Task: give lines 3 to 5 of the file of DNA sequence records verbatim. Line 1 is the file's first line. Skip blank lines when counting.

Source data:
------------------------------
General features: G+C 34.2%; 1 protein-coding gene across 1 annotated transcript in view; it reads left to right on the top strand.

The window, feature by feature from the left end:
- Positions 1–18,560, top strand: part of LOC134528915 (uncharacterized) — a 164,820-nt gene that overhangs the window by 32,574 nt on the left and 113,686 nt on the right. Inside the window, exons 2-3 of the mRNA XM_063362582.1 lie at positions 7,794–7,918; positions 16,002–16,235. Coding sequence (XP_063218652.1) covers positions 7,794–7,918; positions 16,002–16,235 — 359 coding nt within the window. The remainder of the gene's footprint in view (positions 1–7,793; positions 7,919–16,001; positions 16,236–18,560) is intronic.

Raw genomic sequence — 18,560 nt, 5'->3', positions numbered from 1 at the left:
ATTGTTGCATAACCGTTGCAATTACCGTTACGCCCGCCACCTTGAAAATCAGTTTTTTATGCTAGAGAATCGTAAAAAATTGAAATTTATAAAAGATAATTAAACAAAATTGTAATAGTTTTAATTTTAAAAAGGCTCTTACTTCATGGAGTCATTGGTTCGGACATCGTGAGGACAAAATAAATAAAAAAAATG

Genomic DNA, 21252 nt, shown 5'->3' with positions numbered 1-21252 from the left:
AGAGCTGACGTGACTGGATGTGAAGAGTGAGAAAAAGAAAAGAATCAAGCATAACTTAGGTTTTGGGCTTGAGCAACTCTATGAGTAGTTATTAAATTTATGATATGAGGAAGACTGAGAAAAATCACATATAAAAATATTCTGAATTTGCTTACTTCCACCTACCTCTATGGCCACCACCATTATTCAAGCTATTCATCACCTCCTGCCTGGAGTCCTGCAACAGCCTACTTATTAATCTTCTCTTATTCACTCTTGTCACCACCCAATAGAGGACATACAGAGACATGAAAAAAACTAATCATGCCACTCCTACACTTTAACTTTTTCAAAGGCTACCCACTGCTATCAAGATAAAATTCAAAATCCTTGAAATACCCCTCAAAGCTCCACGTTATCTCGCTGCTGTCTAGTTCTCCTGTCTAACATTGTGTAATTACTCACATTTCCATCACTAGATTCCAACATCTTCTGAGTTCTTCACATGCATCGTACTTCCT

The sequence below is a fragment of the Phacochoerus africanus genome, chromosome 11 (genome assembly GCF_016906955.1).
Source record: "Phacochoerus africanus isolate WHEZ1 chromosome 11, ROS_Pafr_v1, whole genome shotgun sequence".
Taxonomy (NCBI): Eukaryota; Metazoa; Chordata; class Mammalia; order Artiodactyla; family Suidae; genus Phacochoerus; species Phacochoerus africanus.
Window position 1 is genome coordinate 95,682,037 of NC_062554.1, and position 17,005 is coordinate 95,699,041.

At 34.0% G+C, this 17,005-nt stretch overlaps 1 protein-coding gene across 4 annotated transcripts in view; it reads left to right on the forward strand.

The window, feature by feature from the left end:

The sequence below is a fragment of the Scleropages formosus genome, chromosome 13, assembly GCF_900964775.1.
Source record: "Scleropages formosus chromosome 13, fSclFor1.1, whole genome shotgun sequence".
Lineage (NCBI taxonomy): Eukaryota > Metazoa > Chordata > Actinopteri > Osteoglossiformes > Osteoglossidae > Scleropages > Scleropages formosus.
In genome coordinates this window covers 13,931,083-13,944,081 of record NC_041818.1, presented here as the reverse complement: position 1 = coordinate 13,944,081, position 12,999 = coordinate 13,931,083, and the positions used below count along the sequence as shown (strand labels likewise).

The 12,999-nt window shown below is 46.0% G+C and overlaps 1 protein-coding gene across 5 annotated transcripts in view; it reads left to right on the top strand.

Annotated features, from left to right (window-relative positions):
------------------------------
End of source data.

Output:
- Positions 1–18,560, top strand: part of LOC134528915 (uncharacterized) — a 164,820-nt gene that overhangs the window by 32,574 nt on the left and 113,686 nt on the right. Inside the window, exons 2-3 of the mRNA XM_063362582.1 lie at positions 7,794–7,918; positions 16,002–16,235. Coding sequence (XP_063218652.1) covers positions 7,794–7,918; positions 16,002–16,235 — 359 coding nt within the window. The remainder of the gene's footprint in view (positions 1–7,793; positions 7,919–16,001; positions 16,236–18,560) is intronic.

Raw genomic sequence — 18,560 nt, 5'->3', positions numbered from 1 at the left:
ATTGTTGCATAACCGTTGCAATTACCGTTACGCCCGCCACCTTGAAAATCAGTTTTTTATGCTAGAGAATCGTAAAAAATTGAAATTTATAAAAGATAATTAAACAAAATTGTAATAGTTTTAATTTTAAAAAGGCTCTTACTTCATGGAGTCATTGGTTCGGACATCGTGAGGACAAAATAAATAAAAAAAATG